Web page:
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Romantic Girlfriend and the Realistic Spouse

'Waves waves...Oh the gigantic sea waves!'

Thus began my very first attempt at verse (or at-least it is the first one I can remember). I was in class six. You see class six marked an year of transition - from primary to secondary schooling. We had new subjects, new teachers. Our English tutor was the much feared Joseph Sir, who turned out to be much caring and loving in reality. I strongly believe that the English teachers - Joseph Sir, Indira Ma'am and the late Radhakrishnan Sir - played an immense role in identifying my penchant for English and opening the windows of creative writing within me.

Coming back to the "wave poem" - it is just a silly poem filled with rhymes - like any other school going kid is expected to write. The same year I remember Joseph sir asking each of us to write a poem as some sort of an assignment. Our English classes were during the seventh period according to the timetable. And so for the assignment, I wrote another short poem titled "Seventh period, English period", where I openly confessed my love for English.

There wasn't much significant write ups during the remaining school phase, except for the occasional misadventures on poetry for the annual school magazine. It was a matter of pride to see your name up there in the pages of magazine. (And I had stiff competition at home since my brother dear consistently filled the magazine pages with articles and wonderful pictures.)

As years rolled by, I made my transition from secondary to senior secondary classes. As I was one among the toppers, the obvious choice was science group. While Physics, Chemistry and Mathematics took the limelight, I found console in the new and interesting Computer Science, and of course in English. Doing a power point presentation on my beloved play 'A Christmas Carol' made me as happy as when my C code for the much popular "odd or even" game compiled successfully.

Schooling was over. I was at a crossroads - confused at what road to pursue. That's when I wrote for the first time something I am actually proud of even till today. Interestingly, the piece of prose was titled 'Crossroads'. The results of Entrance Examinations were also out, and I was engaged to Computer Science. I received adulation both for my admission at a Govt. Engineering College as well as for the write up. I was glad of both.

My affair with English sustained with me during the RIT days. One's writing tend to be influenced by what one reads. Unsurprisingly, most of my write ups of the initial college days drew much inspiration from Chetan Bhagat, with some of the plots being polished versions of my own one sided, romantic trysts (read monumental moments of shame). The good memories are participating in the short story competition of the annual college arts for three successive years, and winning the first prize in all three. I earned a writer's tag among the student community. I also passed my bachelors' degree in due time.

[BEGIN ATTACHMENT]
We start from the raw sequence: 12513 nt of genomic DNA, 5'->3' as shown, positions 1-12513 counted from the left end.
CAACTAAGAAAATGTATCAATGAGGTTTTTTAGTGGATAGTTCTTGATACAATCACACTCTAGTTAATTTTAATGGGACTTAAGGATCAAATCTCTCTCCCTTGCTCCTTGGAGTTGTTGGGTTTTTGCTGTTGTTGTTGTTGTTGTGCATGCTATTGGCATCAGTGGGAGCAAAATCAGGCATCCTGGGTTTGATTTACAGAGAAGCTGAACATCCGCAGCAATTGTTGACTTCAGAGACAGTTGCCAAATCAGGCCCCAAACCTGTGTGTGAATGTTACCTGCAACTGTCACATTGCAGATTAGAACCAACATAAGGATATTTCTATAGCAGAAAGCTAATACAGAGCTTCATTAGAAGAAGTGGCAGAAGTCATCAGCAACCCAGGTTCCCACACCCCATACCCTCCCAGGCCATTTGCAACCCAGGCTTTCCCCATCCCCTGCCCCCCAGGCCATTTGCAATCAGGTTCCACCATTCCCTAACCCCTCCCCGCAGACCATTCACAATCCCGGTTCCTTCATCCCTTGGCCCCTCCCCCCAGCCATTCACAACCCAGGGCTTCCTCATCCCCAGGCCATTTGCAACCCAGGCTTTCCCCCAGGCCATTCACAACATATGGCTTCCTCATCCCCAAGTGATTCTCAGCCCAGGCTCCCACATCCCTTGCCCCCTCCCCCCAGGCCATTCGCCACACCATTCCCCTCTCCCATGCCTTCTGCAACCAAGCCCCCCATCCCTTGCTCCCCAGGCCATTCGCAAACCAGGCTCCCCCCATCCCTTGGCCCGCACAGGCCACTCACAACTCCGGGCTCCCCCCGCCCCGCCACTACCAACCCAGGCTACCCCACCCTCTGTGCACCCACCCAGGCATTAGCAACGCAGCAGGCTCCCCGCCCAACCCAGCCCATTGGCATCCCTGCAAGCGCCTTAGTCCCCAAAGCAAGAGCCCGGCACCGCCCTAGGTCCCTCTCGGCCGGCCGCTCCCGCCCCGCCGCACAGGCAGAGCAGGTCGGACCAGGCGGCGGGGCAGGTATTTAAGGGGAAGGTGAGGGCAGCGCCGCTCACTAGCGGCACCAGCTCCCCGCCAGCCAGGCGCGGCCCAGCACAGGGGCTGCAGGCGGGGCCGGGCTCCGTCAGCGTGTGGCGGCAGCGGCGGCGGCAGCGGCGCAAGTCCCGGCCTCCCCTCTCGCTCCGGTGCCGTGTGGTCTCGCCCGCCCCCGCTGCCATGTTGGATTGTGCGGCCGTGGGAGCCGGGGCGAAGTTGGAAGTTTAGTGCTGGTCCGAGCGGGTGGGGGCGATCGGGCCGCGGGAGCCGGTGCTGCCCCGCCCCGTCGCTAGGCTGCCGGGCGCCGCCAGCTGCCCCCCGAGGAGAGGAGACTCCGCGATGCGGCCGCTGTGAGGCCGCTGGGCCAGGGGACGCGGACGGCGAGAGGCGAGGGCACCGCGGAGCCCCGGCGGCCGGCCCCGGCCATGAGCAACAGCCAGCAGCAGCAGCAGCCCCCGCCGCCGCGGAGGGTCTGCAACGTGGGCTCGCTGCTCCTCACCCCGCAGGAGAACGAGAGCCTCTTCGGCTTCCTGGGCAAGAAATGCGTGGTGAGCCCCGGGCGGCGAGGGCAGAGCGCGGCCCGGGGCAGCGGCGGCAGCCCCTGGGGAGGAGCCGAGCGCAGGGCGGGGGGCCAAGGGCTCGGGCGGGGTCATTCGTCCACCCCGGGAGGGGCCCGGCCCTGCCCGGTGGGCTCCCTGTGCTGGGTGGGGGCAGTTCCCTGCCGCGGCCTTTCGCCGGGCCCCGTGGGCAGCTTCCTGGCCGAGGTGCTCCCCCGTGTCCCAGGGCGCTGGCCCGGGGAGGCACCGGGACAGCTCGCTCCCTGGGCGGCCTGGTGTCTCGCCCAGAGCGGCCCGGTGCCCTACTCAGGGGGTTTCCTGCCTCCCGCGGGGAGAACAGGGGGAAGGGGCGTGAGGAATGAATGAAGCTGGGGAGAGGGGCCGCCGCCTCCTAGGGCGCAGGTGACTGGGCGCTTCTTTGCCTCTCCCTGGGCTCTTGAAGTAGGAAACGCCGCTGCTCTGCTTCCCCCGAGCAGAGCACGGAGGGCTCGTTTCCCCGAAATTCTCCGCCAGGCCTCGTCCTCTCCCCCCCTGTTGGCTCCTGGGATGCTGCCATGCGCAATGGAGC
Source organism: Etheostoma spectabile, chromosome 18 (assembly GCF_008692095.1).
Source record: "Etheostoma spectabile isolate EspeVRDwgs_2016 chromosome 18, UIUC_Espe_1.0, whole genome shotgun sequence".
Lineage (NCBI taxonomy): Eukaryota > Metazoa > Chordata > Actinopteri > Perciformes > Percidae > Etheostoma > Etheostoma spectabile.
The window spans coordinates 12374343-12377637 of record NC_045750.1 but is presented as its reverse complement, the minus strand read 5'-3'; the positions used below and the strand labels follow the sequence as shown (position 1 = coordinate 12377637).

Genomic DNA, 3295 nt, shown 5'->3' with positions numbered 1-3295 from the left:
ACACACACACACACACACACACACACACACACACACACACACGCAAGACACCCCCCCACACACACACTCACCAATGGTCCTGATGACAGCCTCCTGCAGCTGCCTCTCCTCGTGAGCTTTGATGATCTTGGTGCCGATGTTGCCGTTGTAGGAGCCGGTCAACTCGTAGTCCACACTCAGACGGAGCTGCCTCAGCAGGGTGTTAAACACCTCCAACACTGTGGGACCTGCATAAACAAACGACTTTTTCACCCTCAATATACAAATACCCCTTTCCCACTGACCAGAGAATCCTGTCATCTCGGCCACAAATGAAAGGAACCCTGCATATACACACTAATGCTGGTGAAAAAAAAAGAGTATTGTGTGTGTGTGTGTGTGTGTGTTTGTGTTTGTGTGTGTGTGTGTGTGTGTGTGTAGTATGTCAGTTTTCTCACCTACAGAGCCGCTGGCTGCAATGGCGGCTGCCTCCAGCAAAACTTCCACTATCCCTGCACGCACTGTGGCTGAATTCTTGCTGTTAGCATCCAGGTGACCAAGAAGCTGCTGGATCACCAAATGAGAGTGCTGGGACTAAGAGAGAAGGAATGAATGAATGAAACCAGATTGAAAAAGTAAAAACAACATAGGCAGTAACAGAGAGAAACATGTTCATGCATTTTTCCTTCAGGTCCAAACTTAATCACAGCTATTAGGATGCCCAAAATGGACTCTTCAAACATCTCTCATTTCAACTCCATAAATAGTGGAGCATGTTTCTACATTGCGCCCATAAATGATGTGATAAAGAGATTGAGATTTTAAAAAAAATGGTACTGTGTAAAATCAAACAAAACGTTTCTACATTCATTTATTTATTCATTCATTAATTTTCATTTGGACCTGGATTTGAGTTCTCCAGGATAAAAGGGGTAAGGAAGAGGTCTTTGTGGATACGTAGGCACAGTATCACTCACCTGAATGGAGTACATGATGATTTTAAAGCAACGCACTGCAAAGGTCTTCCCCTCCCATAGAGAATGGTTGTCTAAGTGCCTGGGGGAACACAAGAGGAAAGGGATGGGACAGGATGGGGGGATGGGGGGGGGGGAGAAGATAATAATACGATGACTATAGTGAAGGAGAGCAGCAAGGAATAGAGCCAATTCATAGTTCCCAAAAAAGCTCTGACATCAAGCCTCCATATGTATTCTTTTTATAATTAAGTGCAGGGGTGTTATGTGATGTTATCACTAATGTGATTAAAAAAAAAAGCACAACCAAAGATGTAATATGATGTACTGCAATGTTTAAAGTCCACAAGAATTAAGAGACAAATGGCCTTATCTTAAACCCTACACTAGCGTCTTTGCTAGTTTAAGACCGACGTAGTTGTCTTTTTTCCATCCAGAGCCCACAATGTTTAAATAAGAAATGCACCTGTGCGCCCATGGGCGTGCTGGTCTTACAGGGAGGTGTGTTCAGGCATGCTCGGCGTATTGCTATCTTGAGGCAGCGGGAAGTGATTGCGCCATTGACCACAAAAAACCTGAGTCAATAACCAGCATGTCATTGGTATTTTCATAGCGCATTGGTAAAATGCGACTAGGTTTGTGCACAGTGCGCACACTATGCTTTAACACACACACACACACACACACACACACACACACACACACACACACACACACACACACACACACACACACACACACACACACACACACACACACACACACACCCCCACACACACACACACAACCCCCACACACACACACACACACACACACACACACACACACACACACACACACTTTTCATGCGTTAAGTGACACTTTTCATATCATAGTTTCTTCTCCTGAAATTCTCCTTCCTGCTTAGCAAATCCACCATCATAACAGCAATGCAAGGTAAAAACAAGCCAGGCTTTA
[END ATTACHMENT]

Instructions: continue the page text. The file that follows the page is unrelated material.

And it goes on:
One of the major tech companies had offered me my first job opportunity. However, I opted for more campus life. I extended my engagement to Computer science and moved in to her place (yeah that could be taken literally - as this was the phase where i had moved to a hostel to do my Masters' - I was staying away from home for the first time ever). The stronger my relationship with Computer Science grew, so did my affair with English too. No more campus romance, as I was trying to experiment with unexplored themes. I discovered this amazing page called 'The Anonymous Writer' - which is a pan Indian community where amazing budding writers share their works to be read and analyzed by an equally enthusiastic readers lot. From there I was lucky to meet many young people who create magic through their wordings - particularly one lovely lass from the west of Bengal who helped me in editing what I wrote and also in correcting the silly spelling mistakes as I was (am) lazy even to proofread what I wrote. Almost all my close friends thought a Kerala-Bengal "2 States" was happening.

Anyway, after 2 years of living together, I finally married Computer Science and have presently settled at Thiruvananthapuram, where I work. My marriage has not taken away my love affair. Sometimes, I wonder if made a wrong choice in not marrying English. But as they say it 'familiarity might breed contempt'. I never entered into a formal relation with English - and that is what makes what we have special. We never get to see each other close. That way, the romantic idea that is in our heads about each other remain the way it is. I am happy knowing that she would always be there for me, when I would be broken by the frequent silly fights I have with my spouse, Computer Science.

Please do not judge me from the monogamy point of view and label me as an infidel. Some things do not work that way.






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